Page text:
He sat down in his favorite chair, the one with the tall back and the arm rests. He picked up the latest Larry McMurtry book off the side table, pulled out his glasses from his shirt pocket and started to read. He could read through anything: wars, famine or feasts.
No, that isn’t a typo. I’m aware of all the hype flying around about that other vintage sci fi series and its hot-shot new movie, but right now I couldn’t care less. Why? Because I just enjoyed one of the wonderful little moments that we fathers born in the early seventies can cherish: I just sat down and watched the original Star Wars (Episode IV) with my young son for the first time.
The E Train went by underground, shaking the floor, the glasses on the bar. The kid standing next to me looked startled. “When I was a kid the Santa Fe freights used to wake me up,” the kid said. He seemed lost and kind of lowdown when he said it. We were strangers, standing at […]
My husband is a good man. He has good values, a kind heart and he is very hard working. He is an exceptionally good father. From the moment he held our children — and even before that — I knew they would always be safe with him.
As luck would have it, the 50th year anniversary of Harper Lee’s sole, yet widely read, novel To Kill A Mockingbird dovetailed nicely with Father’s Day this year. I say luckily because even when I first read this book as a 16 year old, I knew that in reading about one of the central characters, a taciturn and principled Southern lawyer who takes an impossible, unwinnable case — was more than just a character. Atticus Finch was a colossus, with a humility that belies his true strength. And most importantly, he was a dedicated father.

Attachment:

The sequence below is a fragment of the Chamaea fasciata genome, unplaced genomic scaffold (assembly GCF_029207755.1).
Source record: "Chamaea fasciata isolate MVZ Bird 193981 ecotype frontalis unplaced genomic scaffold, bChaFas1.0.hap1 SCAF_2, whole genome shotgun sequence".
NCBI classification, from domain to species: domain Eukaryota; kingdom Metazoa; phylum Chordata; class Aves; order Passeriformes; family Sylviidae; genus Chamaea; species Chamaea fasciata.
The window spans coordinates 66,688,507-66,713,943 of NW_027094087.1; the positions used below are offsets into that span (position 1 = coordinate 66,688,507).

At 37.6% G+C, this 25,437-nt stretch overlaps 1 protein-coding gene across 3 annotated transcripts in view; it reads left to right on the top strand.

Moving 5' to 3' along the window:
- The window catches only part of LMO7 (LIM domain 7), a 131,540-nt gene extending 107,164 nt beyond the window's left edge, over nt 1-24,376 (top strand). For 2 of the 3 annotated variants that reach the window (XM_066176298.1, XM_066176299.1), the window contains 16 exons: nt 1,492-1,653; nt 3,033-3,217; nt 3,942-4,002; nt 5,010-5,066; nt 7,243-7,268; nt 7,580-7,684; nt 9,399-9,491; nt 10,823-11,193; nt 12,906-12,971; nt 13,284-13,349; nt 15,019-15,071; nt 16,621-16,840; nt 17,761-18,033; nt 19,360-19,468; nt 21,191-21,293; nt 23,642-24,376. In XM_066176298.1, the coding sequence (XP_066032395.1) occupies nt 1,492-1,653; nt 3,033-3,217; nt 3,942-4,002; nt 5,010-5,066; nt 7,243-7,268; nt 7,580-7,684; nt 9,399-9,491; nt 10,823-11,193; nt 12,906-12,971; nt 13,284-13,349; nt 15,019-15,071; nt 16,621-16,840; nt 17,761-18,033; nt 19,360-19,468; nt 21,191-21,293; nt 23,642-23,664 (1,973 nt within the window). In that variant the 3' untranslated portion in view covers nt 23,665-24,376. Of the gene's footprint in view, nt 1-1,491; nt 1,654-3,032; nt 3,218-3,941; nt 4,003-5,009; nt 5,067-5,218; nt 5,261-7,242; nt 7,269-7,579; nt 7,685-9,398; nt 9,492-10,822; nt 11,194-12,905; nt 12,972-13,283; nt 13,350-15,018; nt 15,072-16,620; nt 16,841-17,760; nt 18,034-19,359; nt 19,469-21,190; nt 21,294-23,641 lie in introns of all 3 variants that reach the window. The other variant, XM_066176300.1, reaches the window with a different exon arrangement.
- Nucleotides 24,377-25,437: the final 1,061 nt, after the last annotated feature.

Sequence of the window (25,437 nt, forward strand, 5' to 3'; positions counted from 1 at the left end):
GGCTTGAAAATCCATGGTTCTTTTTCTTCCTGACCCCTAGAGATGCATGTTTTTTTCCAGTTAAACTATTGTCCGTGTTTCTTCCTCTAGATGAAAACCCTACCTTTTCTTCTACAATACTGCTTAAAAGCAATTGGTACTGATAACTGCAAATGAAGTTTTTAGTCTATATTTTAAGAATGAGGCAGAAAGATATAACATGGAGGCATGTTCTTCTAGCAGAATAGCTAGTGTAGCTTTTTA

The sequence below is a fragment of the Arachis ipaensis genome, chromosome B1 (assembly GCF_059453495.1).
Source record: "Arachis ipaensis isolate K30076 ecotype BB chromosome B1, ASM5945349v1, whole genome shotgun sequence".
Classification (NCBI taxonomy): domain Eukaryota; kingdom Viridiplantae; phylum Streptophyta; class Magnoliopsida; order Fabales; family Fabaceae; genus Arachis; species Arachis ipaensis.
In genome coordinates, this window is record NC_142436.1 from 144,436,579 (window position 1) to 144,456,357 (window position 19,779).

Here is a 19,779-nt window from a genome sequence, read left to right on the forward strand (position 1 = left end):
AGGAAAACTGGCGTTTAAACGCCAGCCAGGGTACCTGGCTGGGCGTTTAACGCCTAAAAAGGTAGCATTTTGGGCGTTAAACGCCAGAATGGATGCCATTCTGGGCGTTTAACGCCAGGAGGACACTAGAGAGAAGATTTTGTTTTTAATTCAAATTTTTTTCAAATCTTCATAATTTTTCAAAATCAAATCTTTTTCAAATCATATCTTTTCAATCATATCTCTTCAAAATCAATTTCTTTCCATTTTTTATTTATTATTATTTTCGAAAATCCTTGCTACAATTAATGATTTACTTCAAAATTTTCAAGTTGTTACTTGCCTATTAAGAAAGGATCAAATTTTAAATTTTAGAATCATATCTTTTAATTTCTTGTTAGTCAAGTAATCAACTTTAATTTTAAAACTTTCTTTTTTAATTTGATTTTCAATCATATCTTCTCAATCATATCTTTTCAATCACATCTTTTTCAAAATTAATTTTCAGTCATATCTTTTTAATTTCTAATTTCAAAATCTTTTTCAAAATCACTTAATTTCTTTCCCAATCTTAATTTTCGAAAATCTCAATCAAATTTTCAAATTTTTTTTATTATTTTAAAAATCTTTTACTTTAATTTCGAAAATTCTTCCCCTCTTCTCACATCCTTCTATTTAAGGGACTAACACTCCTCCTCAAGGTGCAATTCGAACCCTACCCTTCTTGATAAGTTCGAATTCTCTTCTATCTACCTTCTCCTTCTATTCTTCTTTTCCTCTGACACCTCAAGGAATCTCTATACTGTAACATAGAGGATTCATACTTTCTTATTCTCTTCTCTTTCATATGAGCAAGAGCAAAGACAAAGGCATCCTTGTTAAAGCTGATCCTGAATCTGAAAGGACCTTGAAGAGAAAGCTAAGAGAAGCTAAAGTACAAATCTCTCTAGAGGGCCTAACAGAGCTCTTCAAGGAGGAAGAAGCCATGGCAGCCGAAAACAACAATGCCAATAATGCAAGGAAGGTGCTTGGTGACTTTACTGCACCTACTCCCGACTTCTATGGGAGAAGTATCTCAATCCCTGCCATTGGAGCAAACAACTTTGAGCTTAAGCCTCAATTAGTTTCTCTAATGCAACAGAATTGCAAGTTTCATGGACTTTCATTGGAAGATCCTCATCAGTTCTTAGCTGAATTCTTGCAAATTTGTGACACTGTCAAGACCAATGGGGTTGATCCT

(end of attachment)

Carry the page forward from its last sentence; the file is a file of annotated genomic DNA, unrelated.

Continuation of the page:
While cleaning out his garage a son finds his father’s obituary, which takes him back to the tragic circumstances of his dad’s death and stirs up the past.
Mike Sakasegawa comments on the recent scandal at the Landon School — where a group of freshman boys drafted unsuspecting girls into participating into a sex for points contest — and ponders the question of how to raise our sons right.
On Father’s Day, a woman contemplates the fathers she has known and never known, and how she came to the conclusion that men leave.
“Any man’s death diminishes me,” he once intoned, quoting Donne, “because I am involved in mankind.” It made me sad enough to cry, but I didn’t. Instead, I considered how the recent death of a friend had wounded me like a splinter, one that I could not remove. The more I fussed to pull at it, the deeper it settled in my skin and the more irritated the flesh around it grew.
I’ve never disliked Irishmen. In fact, being a born Newfoundlander, the lilting accent and ruddy-faced smiles of Dublin make me feel more at home than I usually do on the North American mainland. There is one Irishman, however, towards whom I’ve recently developed a decided antipathy. His name is Murphy. You know, the one whose […]